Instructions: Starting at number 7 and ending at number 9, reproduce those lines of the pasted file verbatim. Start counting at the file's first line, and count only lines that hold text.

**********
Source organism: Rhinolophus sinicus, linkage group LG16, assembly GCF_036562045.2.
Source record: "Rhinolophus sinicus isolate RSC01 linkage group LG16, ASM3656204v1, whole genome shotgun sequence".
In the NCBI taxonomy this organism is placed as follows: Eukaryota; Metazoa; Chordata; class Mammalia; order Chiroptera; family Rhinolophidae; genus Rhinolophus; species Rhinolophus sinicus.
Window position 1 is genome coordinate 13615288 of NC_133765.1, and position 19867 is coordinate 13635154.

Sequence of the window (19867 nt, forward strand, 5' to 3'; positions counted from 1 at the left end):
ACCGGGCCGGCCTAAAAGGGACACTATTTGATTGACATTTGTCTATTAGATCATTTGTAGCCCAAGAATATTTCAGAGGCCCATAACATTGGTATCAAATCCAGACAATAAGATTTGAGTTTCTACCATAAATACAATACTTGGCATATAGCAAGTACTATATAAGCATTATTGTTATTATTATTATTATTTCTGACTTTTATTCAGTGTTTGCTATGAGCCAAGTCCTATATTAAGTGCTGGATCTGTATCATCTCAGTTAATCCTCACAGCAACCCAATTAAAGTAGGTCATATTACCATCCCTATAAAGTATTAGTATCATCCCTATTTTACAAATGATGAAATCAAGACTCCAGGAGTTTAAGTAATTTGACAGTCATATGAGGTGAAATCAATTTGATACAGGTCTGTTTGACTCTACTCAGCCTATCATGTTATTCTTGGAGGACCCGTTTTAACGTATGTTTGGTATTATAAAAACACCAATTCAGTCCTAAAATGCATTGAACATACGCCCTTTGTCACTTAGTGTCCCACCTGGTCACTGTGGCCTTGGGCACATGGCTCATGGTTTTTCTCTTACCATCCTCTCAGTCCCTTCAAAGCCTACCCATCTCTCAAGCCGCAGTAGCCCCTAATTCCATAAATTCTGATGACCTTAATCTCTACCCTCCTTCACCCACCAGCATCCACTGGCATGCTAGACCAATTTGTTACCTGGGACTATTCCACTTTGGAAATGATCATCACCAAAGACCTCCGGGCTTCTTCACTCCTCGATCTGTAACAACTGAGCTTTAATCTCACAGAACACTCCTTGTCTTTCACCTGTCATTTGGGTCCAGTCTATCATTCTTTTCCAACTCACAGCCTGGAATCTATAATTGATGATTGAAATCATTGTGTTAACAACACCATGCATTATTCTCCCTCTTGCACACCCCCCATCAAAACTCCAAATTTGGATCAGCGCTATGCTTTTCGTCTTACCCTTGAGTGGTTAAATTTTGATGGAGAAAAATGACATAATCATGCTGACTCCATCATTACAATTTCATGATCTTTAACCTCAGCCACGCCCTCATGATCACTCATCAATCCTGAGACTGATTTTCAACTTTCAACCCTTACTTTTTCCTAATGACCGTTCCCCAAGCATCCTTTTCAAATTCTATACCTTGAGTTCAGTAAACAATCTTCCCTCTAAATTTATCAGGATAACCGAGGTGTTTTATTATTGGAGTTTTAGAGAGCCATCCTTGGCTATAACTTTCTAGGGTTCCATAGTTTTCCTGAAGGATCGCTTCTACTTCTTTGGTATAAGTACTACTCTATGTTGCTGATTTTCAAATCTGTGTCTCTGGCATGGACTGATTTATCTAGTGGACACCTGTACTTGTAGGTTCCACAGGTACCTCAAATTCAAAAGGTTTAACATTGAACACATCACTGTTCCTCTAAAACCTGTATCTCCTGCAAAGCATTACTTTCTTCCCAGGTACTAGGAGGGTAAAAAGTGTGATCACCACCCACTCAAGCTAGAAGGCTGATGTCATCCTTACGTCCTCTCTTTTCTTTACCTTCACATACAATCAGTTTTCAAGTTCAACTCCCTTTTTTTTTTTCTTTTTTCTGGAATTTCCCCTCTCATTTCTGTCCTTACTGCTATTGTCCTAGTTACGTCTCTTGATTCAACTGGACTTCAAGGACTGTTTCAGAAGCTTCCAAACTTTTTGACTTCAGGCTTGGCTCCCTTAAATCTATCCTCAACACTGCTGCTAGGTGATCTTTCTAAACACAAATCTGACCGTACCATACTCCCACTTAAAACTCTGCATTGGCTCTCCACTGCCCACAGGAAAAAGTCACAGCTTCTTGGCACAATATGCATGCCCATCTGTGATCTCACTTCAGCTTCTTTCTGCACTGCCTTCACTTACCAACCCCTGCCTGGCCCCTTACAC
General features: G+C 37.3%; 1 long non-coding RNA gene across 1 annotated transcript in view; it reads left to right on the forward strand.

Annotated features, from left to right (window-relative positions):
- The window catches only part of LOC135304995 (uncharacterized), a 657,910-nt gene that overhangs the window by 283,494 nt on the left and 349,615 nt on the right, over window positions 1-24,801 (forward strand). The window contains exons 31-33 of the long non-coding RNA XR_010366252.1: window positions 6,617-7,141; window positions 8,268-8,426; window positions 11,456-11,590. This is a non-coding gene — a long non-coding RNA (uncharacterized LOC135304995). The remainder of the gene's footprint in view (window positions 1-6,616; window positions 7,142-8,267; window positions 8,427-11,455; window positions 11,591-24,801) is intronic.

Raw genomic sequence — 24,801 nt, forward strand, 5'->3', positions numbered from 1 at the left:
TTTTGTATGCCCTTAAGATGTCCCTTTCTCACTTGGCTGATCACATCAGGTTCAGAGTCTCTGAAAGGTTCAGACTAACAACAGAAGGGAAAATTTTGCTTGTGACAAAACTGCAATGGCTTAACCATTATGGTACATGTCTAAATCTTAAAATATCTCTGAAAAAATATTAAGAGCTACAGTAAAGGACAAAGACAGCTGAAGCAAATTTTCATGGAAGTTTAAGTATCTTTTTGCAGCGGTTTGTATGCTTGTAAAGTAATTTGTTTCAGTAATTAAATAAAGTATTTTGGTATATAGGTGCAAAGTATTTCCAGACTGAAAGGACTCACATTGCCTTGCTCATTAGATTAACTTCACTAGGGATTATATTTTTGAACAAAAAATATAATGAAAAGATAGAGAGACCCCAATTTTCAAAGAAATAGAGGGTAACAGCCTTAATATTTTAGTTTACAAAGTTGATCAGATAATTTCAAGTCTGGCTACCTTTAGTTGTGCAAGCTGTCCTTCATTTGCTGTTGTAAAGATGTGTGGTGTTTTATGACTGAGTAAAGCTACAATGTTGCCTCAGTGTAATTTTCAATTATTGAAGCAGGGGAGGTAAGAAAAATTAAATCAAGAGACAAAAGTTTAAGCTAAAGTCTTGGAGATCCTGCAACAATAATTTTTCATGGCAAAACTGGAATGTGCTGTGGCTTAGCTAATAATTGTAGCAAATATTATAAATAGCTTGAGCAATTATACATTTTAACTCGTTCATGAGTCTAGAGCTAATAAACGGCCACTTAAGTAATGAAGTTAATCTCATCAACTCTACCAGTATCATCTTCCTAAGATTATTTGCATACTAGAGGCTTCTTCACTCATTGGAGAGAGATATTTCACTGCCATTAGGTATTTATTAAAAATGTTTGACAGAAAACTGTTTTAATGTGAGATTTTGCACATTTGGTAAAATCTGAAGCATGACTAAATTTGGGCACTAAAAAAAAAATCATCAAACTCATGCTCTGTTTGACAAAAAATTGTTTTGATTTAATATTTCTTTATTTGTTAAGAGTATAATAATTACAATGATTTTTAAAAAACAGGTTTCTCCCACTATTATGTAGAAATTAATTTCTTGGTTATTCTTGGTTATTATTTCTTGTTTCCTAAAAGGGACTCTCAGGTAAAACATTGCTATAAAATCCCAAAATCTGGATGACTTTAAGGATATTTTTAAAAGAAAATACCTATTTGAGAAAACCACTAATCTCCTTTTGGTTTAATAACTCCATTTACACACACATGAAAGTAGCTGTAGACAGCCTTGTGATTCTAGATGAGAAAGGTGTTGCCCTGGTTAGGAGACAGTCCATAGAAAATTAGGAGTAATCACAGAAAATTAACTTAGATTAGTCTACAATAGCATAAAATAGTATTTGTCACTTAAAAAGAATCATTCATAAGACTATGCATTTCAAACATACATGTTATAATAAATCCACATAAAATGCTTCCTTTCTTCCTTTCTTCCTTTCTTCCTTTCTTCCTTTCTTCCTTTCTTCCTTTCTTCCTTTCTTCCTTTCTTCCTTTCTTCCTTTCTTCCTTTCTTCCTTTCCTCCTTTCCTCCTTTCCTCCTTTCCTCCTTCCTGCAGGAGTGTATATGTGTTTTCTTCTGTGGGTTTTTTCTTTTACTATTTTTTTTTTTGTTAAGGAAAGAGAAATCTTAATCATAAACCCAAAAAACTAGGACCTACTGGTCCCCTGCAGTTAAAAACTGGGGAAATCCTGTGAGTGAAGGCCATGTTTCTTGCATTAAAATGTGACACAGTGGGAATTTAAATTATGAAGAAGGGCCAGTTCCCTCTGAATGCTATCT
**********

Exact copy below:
General features: G+C 37.3%; 1 long non-coding RNA gene across 1 annotated transcript in view; it reads left to right on the forward strand.

Annotated features, from left to right (window-relative positions):
- The window catches only part of LOC135304995 (uncharacterized), a 657,910-nt gene that overhangs the window by 283,494 nt on the left and 349,615 nt on the right, over window positions 1-24,801 (forward strand). The window contains exons 31-33 of the long non-coding RNA XR_010366252.1: window positions 6,617-7,141; window positions 8,268-8,426; window positions 11,456-11,590. This is a non-coding gene — a long non-coding RNA (uncharacterized LOC135304995). The remainder of the gene's footprint in view (window positions 1-6,616; window positions 7,142-8,267; window positions 8,427-11,455; window positions 11,591-24,801) is intronic.